Welcome to the post-American Middle East.
That’s the pointed message Iran, Saudi Arabia, and their eager mediator, China, wanted to send Washington with last Friday’s announcement of a rapprochement between the region’s rival Muslim powers.
But America’s retreat from its decades-long role as the preeminent outside actor in Mideast affairs has been a deliberate choice – spurred by a range of factors, not least the disastrous aftermath of the U.S.-led invasion of Iraq, which began two decades ago next week.
And one irony of China’s Mideast diplomatic breakthrough is that it could dissuade the U.S. from further ceding the significant diplomatic and military weight it still has in the region.
That’s because the main importance of the deal isn’t what it will mean for Iranian-Saudi relations. It’s what the agreement says about the interests and motivations of each of the deal-makers, and the implications for longer-term U.S. interests, in the Middle East and beyond.
First, Iran. Closer than ever to being able to make a nuclear bomb, Tehran seems definitively to have abandoned any notion of a revived agreement with Washington to ease sanctions in return for reimposed nuclear limits. Iran’s leaders are throwing in their lot with China.
Next, Saudi Arabia. Though still dependent on the U.S. for security, the Saudis are positioning themselves as a major regional power increasingly independent of Washington. The trend has accelerated under the kingdom’s de facto ruler, Crown Prince Mohammed bin Salman, amid U.S. criticism of Saudi human-rights violations. Riyadh has been cultivating closer ties with Moscow and now, far more broadly, with Beijing.
The linchpin, however, is China.
For President Xi Jinping, the Iran-Saudi deal is part of a grander political vision, and a nuts-and-bolts example of how he hopes to achieve it.
The vision is that China will ultimately displace the United States as the world’s leading power. The means to achieve it? Leveraging China’s economic clout to expand its financial, diplomatic, and military footprints worldwide.
The Mideast deal also underscores a key pillar of that approach. In explicit contrast to the United States, China is assuring its partners that “internal” issues – such as human rights – are irrelevant to its outreach and alliances.
And while it’s still premature to speak of a “post-American” Middle East, Washington’s reduced sway, and Beijing’s increasing prominence, are evident.
Until earlier this century, America was indisputably the region’s key international power.
It retains strong political, diplomatic, and military ties: with Israel, above all, but also Egypt and Jordan. And, yes, Saudi Arabia and the other states across the Gulf from Iran.
But the U.S. role as mediator in the Arab-Israeli dispute has receded in importance, along with prospects for a two-state compromise to resolve Israel’s conflict with the Palestinians.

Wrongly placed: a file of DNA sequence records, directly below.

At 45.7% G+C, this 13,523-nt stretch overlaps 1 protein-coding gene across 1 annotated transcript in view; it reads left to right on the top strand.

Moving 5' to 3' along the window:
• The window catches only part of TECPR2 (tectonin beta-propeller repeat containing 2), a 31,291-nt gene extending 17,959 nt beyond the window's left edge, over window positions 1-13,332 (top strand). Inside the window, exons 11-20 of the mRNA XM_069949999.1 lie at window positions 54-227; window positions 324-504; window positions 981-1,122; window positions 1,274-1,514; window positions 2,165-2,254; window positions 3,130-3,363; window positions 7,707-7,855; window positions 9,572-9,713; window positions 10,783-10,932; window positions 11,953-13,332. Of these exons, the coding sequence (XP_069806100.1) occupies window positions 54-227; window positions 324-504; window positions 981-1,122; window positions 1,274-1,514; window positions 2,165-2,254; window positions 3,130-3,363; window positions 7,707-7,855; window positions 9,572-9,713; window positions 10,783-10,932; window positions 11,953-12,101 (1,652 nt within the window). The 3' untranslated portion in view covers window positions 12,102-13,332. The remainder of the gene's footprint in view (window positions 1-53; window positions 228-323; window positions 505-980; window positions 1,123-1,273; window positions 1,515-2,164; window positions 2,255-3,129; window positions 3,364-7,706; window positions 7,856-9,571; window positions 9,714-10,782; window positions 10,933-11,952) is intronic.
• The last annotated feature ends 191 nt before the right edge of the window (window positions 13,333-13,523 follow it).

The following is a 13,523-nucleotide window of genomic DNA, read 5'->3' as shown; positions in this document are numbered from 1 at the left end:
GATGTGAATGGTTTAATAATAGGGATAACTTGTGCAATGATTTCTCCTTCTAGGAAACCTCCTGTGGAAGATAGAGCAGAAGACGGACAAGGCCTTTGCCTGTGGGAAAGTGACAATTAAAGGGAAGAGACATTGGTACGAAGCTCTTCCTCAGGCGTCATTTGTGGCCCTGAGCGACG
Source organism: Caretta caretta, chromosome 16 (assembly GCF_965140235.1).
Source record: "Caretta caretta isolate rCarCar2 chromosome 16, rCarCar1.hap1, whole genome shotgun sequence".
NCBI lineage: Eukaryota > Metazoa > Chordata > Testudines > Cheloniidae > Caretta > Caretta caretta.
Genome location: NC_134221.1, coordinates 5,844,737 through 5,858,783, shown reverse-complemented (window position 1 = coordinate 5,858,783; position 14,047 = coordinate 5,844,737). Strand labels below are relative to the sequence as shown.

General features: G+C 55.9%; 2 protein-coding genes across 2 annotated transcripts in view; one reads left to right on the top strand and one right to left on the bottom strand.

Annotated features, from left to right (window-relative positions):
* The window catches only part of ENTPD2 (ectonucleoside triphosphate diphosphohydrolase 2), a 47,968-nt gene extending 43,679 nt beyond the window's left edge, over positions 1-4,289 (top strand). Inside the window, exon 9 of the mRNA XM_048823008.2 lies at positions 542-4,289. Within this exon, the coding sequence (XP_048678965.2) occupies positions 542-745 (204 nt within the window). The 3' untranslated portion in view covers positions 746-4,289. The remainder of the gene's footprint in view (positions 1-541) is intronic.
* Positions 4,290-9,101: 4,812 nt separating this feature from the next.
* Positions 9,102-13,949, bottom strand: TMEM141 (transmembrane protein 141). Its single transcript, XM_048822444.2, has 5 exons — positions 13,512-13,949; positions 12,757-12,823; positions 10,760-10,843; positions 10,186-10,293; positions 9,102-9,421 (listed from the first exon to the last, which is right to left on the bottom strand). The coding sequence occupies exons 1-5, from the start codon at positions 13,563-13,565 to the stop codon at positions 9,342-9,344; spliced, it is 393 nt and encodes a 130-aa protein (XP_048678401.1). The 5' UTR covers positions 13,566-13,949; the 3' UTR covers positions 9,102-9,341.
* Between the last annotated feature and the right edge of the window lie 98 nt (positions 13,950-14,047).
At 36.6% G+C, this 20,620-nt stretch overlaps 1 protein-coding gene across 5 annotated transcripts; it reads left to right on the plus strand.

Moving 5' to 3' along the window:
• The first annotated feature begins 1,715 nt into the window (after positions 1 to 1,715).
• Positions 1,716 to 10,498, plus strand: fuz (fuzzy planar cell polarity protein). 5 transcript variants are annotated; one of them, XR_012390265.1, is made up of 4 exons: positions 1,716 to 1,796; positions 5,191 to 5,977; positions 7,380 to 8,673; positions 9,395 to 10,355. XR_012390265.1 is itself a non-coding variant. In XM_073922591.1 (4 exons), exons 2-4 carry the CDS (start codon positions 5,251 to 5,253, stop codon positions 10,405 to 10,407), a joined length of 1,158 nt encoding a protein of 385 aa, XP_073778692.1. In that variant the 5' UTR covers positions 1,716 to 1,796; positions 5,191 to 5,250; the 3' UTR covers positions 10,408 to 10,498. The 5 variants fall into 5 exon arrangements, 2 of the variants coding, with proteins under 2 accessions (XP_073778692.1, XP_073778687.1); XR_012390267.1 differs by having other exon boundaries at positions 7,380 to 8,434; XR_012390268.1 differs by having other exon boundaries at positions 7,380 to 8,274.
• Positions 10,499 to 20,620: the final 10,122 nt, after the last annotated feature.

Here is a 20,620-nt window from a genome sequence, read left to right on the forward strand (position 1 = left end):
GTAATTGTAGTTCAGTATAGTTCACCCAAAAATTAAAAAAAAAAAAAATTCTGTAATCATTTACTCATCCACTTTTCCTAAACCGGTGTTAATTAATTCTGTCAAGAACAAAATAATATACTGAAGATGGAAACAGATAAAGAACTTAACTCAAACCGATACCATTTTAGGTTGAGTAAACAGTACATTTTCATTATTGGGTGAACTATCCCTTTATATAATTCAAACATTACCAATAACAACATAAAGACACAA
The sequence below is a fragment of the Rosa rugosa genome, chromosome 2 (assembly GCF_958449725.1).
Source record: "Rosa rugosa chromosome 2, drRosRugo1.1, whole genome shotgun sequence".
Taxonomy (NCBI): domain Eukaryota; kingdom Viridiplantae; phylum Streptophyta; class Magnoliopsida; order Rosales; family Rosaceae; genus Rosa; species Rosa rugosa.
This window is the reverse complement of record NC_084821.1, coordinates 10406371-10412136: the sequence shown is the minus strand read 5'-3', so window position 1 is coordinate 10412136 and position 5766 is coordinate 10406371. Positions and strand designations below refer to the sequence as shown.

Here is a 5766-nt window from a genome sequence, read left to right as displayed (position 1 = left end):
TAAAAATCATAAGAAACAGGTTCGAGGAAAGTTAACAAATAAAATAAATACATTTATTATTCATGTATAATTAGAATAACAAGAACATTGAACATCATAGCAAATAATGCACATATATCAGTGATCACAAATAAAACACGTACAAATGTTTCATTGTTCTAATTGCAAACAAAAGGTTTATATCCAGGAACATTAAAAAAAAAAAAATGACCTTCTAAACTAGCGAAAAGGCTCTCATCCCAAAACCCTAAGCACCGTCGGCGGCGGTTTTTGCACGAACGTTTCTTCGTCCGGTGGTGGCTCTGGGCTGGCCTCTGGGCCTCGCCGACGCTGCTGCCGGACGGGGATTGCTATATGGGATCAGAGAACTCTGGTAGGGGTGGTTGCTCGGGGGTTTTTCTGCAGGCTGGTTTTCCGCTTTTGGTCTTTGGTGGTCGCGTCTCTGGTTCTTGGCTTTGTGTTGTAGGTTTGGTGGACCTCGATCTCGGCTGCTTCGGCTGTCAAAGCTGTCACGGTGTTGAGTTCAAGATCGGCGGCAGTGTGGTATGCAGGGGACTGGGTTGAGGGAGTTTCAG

The Iraq War dented America’s appetite for direct military involvement. That was made inescapably clear during Syria’s civil war a decade later. President Barack Obama retreated from his “red line” insistence that the U.S. would intervene if President Bashar al-Assad deployed chemical weapons, paving the way for Russian President Vladimir Putin to get involved.
Shale oil, meanwhile, helped free America from dependence on imports from Saudi Arabia and other Gulf states. And while still committed to safeguarding Gulf Arab security against Iran, the U.S. sought a diplomatic response to Tehran’s nuclear threat. The result was the nuclear deal, sealed despite deep reservations among U.S. partners in the region.
The overall message they took from the agreement was that Washington was not the engaged, reliable, ally it had long been. Instead, in line with what was being called a “tilt to Asia,” the U.S. was focused on China.
The problem Washington now faces is that China has been focusing on the Middle East.
As China extends its Belt and Road initiative to build infrastructure projects across the developing world, it has made countries like Iran and Saudi Arabia key partners. Where the Saudis once shipped their oil westward, their biggest customer today is China. The same goes for Iran, barred by sanctions from selling its crude elsewhere.
China clearly hopes these economic ties will pave the way for an eventual military presence: a Chinese-built port in Djibouti, at the gateway to Red Sea, became the site of a naval facility in 2017. Beijing has also been investing in port facilities in the Gulf Arab states of Oman and the United Arab Emirates.
The Chinese-brokered Mideast deal raises a policy question for Washington: How should it respond?
Early signs are that, while the U.S. won’t want to reduce its regional presence any further, it will focus more broadly on China’s challenge to the interests of America and its allies worldwide.
While officials publicly shrugged off any suggestion of concern over the Saudi-Iran deal, President Joe Biden joined the leaders of Britain and Australia Monday in publicly sealing the so-called AUKUS partnership to provide Australia with new nuclear-powered submarines as a counterweight to China’s increasingly assertive naval presence.
Where the Middle East is concerned, Mr. Biden will be keen to put some flesh on the bones of his unrealized mantra – that Washington and Beijing have to bring stability, even cooperation, to an unavoidably competitive relationship.
Washington’s hope will be that, with China now reliant on the Gulf for nearly half its oil imports, it, too, will want to avoid the instability and conflict likely if Iran goes fully nuclear.